Thursday, March 12, 2015



The Sydney Monorail was apparently not conceived to solve a real problem. Instead of being part of an efficient transportation network, it was a one way loop around an area that could easily be walked instead of riding, and that is what most people apparently did. It only lasted a few years before being demolished.

One of the biggest problems created by a metro station is the very result of its attractiveness. Its traffic exists because people want access to metro stations across the city. They then exit the “system” and walk to their final destination -- or take a bus, taxi, bike or zipcar, or retrieve their car and drive on.

New ways to get to Metro

Metro stations are busy hubs with lots of traffic. The public converges on and leaves them in many ways. There is competition for space that jams up if not regulated. Pedestrians and bikes need safe access and tamed traffic.  Buses, vans and taxis need easy access. Drivers need parking. Retailers need buildings. The busier the station, the more traffic needs to me managed.

Plug-in Strategies

One way to relieve metro-station traffic pressure is with APM or ATN plug-ins. For podcar plug-ins, we have good ideas especially in Sweden. Ultra at Heathrow is an airport-feeder: two parking lots linked to the edge of Terminal 5 at London’s largest airport.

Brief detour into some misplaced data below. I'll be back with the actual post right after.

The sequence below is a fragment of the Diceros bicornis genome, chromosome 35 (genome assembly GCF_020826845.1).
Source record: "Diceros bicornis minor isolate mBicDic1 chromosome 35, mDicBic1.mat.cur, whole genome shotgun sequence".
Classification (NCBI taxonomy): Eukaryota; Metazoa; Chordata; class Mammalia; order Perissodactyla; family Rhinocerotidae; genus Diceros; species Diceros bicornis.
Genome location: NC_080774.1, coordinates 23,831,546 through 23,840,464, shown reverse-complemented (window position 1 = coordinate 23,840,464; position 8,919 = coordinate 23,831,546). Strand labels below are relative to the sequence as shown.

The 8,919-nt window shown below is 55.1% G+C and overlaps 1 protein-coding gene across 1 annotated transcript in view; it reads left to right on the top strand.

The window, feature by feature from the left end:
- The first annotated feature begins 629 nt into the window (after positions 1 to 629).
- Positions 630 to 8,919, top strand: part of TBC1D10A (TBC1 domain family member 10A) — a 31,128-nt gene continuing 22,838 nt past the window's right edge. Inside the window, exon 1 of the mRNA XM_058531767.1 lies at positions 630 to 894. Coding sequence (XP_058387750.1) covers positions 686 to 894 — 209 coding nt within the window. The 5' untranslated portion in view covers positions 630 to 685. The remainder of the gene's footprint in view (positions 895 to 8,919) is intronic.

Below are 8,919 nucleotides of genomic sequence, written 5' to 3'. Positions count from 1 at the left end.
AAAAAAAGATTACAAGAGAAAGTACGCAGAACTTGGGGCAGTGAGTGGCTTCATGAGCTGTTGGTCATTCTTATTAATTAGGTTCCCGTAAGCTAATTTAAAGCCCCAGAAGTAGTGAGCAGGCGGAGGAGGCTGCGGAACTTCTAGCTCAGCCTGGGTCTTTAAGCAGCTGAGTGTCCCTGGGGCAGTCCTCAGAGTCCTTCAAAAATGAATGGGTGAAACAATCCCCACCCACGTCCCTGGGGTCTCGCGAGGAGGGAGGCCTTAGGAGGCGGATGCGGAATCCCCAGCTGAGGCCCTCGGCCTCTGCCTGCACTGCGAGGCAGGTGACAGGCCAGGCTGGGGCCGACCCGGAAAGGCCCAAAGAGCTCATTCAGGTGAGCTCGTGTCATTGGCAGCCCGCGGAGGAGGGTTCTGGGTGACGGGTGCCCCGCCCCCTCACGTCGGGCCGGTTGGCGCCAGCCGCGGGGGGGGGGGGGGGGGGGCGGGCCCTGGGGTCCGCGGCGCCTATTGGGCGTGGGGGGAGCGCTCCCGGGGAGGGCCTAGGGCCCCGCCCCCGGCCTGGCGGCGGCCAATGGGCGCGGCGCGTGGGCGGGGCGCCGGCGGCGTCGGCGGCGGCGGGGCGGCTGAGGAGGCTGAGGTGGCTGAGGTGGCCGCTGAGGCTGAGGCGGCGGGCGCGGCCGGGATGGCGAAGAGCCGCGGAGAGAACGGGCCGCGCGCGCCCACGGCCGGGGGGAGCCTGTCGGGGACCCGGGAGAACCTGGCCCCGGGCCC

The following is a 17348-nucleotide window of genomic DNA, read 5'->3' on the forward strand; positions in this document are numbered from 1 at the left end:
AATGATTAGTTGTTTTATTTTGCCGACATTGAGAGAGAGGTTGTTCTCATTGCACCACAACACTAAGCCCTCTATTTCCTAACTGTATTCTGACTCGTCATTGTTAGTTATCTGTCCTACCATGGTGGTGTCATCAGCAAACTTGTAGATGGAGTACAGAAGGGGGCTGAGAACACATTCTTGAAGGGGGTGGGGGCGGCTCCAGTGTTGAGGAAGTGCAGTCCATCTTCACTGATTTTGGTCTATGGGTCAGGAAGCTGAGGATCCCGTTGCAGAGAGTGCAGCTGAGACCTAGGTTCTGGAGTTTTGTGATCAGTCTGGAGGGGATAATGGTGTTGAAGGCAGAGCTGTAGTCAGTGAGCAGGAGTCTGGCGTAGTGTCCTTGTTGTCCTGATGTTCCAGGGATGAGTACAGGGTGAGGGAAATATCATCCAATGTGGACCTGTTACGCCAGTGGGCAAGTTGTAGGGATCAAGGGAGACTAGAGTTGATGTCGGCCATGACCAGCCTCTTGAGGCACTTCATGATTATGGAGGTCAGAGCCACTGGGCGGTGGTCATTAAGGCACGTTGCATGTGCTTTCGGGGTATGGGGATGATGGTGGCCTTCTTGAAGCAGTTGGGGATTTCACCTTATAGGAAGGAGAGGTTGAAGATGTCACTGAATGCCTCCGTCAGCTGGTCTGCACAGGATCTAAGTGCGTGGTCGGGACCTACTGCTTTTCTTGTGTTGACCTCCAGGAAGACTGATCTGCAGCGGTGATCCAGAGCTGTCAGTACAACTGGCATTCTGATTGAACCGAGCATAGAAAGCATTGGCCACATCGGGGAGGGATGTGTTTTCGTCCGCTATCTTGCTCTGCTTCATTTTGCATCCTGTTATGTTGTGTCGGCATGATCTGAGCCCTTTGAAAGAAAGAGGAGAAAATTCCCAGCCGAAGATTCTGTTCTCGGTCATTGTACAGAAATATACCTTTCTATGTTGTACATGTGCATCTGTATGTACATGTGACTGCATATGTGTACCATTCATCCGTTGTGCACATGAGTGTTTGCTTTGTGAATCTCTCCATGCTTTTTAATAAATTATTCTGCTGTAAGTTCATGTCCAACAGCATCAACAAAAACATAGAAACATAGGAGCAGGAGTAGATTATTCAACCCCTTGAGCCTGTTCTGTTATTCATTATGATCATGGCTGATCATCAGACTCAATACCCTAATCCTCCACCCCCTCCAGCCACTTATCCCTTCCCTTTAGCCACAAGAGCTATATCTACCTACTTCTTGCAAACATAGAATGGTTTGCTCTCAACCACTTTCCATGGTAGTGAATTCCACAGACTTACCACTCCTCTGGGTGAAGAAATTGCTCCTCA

Several APMs -- fully automated and driverless, but with conventional online stations -- feed metros. The most notable is Miami’s “downtown people mover” now known as Metro-Mover. More than just a cute name, because it does just that. Miami Metro’s busiest station is happily integrated with the DPM, supplied by Westinghouse, now Bombardier. This sophisticated south Florida metropolis has a flare for names. They call the new airport APM MIA-Mover.

Metro stations can accommodate feedeers,

Toronto’s Scarborough line feeds the subway. Singapore has three APMs that feed into metro stations. London’s Docklands started as a metro extender and been flexibly expanded to a network with several metro interfaces.

Good podcar plug-in planning has been done in Sweden -- King’s Curve, Flemingsberg, Uppsala, etc. Come to PCC9 (Nov 4-6, Mountain View, CA) to learn more. 

Previous Podcar News

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